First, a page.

:iagree:

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3 of my students are distractable 10 - 11 year old boys. :lol::tongue_smilie: 2 of them are actually diagnosed add or adhd and are on meds. Sloppy, not doing your best work means you do it over each and every time. As distractable as they are, they are also *able* to make the choice to do it right the first time. Sometimes they don't make that choice, and the consequence is more boring math; not less.

 

Insisting that they show all their work on the lesson answer page, in some semblence of order and neatness also helps.

:iagree:

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3 of my students are distractable 10 - 11 year old boys. :lol::tongue_smilie: 2 of them are actually diagnosed add or adhd and are on meds. Sloppy, not doing your best work means you do it over each and every time. As distractable as they are, they are also *able* to make the choice to do it right the first time. Sometimes they don't make that choice, and the consequence is more boring math; not less.

 

Insisting that they show all their work on the lesson answer page, in some semblence of order and neatness also helps.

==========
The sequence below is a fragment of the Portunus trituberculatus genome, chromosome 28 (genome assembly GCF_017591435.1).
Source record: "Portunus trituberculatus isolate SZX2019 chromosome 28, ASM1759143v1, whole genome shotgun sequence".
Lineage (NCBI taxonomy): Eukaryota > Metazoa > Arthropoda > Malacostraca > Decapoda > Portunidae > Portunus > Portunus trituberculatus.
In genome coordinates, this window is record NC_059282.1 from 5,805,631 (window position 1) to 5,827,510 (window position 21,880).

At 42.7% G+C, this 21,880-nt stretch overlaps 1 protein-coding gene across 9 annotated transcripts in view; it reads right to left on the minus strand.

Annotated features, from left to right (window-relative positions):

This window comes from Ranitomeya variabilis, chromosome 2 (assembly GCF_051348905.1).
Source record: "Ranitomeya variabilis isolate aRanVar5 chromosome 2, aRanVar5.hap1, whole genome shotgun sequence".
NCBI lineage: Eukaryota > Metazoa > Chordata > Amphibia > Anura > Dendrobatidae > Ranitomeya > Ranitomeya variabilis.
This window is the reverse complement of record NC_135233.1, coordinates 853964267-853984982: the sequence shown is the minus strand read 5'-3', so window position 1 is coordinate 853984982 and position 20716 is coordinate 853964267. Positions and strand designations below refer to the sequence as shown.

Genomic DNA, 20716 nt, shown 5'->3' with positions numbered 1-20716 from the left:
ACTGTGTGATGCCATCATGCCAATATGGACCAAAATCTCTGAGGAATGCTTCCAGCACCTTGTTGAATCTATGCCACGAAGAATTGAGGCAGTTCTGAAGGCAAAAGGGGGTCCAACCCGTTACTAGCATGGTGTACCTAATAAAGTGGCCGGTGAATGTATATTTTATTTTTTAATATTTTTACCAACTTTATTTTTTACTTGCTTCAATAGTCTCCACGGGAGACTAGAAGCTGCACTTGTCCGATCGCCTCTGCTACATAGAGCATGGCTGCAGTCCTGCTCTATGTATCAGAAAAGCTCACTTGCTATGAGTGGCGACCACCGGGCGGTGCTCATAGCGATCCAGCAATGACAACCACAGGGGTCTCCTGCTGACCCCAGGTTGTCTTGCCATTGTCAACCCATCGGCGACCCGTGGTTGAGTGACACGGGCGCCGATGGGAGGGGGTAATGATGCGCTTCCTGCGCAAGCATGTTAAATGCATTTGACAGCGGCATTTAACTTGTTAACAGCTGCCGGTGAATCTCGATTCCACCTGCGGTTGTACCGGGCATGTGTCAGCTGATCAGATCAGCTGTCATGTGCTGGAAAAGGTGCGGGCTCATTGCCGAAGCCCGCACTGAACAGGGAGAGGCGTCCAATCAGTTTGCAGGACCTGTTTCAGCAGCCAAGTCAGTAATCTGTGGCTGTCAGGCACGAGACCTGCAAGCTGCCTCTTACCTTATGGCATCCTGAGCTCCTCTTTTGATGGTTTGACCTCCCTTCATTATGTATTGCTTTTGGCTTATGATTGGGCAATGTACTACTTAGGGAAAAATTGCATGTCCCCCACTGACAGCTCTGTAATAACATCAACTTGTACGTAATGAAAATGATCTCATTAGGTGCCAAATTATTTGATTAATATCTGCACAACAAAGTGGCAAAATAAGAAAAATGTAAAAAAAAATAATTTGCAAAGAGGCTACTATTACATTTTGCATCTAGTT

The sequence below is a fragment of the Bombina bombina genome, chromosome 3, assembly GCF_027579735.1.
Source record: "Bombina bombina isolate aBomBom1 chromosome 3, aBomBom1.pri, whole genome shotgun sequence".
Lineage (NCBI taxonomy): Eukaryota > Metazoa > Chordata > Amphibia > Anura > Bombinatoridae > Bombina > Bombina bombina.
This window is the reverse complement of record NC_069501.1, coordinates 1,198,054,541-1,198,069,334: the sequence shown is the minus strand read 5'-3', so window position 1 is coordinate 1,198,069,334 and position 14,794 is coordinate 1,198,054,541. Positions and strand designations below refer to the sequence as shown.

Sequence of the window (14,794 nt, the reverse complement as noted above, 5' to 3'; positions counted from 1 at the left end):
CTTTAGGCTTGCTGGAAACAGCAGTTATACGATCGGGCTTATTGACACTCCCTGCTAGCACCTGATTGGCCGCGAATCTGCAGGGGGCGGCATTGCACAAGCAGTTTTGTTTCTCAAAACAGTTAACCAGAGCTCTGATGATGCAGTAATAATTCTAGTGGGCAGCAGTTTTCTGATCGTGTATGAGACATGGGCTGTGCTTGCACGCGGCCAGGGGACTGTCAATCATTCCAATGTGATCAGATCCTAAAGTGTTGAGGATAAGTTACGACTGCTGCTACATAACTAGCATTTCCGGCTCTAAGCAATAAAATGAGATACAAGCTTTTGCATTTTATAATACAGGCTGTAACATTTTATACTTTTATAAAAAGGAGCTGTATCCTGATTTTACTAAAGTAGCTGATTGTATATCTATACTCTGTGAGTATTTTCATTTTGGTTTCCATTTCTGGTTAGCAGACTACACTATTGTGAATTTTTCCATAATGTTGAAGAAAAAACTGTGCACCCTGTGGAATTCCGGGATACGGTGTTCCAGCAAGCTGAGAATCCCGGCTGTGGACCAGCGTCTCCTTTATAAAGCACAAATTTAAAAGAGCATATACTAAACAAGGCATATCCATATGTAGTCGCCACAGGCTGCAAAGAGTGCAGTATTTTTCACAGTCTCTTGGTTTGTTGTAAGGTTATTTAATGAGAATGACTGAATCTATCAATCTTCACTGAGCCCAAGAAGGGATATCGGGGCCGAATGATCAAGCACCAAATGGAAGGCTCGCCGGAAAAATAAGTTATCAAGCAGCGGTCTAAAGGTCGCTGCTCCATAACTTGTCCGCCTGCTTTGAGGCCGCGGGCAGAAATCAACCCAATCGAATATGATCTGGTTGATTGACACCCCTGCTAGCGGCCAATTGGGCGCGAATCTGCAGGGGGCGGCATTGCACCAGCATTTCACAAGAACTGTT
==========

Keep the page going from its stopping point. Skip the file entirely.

3 out of 4 homeschooling mom agree that ... :lol:

 

I do make him do the incorrect problems over. I was just thinking maybe breaking up the math assignments into smaller chunks over the course of the school day would make it easier for him to focus. He would still be doing the same amount of work. I just wish he'd get them right the first time! :banghead:

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In my house they do it again.... and again.... and again if nessesary. If I can't read it, it's wrong.

 

Also, I only assign the evens at first. If he gets more than 3 problems wrong he has to do the odds because he must need more practice. This is a huge incentive to do it right the first time.

 

That is an interesting approach too. Incentives work well with him.

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3 of my students are distractable 10 - 11 year old boys. :lol::tongue_smilie: 2 of them are actually diagnosed add or adhd and are on meds. Sloppy, not doing your best work means you do it over each and every time. As distractable as they are, they are also *able* to make the choice to do it right the first time. Sometimes they don't make that choice, and the consequence is more boring math; not less.